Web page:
In article <email@example.com>, WM <firstname.lastname@example.org> wrote:
> On 12 Apr., 19:37, Dan <dan.ms.ch...@gmail.com> wrote: > > > >> 3) exists k , forall n , d_n == q_kn > > >No. That negation is valid only for all n =< k. > > > > Why ? This is NOT how logic works . > > But it is how mathematics works.
Only the sort of mathematics that disdains logic, like WMytheology. > > If "=<" or "=<" doesn't appear > > in the affirmation , then there is no reason for it to appear in the > > negation . Either way, a contradiction doesn't exist > > A contradiction does exist *if* d is not more than all d_n.
Since d is only a sequence of d_n's, it is, at last in one sense, is nothing more than "all d_n". But in any case, WM's "contradictions" exist almost entirely inside Wolkenmuekenheim, and never get out. > > Forall n: (d_1, ..., d_n) leaves no digit out.
Out of what?
> Assume (sets of nodes = paths in the Binary Tree)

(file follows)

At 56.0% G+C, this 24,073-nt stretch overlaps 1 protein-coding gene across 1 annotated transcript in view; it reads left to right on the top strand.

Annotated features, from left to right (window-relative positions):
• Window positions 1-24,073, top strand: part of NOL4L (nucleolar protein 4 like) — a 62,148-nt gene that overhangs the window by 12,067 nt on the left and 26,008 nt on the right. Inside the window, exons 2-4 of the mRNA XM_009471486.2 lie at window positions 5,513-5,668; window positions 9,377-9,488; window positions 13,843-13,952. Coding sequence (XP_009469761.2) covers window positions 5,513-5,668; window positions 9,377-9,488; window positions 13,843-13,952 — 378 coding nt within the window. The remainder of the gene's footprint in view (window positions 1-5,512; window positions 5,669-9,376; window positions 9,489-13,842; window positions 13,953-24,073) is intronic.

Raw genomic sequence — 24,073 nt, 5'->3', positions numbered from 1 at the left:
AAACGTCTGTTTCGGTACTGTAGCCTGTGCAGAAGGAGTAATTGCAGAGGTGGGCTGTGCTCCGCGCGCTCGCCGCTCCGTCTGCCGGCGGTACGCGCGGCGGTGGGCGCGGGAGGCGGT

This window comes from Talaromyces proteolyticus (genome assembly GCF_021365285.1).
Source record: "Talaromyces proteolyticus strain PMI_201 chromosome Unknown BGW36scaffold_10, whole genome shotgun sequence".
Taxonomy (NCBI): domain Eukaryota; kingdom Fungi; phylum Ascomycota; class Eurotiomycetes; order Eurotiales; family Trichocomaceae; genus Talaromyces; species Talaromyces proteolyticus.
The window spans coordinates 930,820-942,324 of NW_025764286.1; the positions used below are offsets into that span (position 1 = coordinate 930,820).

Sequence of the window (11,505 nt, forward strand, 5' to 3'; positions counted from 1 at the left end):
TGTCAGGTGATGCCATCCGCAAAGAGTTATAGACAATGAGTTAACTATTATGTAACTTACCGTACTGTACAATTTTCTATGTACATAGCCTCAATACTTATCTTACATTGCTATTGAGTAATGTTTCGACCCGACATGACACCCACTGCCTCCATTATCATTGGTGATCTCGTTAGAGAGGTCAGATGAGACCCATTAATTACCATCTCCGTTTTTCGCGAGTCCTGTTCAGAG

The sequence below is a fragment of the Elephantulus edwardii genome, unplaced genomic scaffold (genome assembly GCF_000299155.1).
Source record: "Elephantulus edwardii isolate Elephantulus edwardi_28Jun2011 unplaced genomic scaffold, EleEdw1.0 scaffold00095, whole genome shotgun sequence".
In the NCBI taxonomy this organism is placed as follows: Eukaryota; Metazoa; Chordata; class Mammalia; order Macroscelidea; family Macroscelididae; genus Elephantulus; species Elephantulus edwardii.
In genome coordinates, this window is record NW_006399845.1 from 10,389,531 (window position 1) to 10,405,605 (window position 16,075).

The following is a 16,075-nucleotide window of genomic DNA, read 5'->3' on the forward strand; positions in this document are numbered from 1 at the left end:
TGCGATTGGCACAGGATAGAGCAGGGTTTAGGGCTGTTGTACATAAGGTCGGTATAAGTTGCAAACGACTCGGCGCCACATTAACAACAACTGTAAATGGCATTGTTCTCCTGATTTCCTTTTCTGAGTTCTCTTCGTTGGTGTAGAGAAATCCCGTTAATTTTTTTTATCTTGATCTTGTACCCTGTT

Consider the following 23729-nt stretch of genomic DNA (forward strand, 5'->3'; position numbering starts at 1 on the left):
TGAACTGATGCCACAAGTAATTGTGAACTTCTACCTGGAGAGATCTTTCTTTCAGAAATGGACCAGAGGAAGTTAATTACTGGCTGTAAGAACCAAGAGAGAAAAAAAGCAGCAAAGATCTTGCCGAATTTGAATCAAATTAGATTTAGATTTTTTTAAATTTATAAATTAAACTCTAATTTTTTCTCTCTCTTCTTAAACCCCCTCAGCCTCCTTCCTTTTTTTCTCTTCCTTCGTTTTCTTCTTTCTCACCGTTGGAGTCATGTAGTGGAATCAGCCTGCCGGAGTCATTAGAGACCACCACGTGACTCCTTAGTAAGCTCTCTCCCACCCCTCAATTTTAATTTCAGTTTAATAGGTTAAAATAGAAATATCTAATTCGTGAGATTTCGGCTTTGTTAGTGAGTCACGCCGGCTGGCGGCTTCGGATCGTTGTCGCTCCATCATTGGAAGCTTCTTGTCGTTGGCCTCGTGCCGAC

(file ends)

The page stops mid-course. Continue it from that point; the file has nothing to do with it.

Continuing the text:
Not all sets of nodes are paths in most trees, including any trees having more than two nodes.
> > > > The Cantor set doesn't have your required structure . >
NOt necessarily in Wolkenmuekenheim, where WM does it far too regularly. > > > > Unless you've worked out exactly WHERE a contradiction occurs in > > Cantor's argument > > > By the same token unless you've worked out WHERE and HOW my argument > > is wrong, > > Your argument is wrong if d is nothing but the union of all its finite > initial segments (d_1, ..., d_n), since for each of them the diagonal > argument (which is only valid for the first k lines of the list) fails > for all following lines.
What is the value of k immediately after which the diagonal argument fails?
I'll bet WM cannot name it, nor even prove that there is a k for which it works while for k+1 it does not work. > > If you claim, however, that d is more than all its finite initial > segments, then I will present another argument.
Don't bother, as it will be even more wrong that the ones you have been boring us with so far. > > So do you claim that d is not in the list but all its finite initial > segments (d_1, ..., d_n) are in the list?
As ALL of the members of a list in the Cantor proof are infinite sequences, there are NO finite initial segments listed. --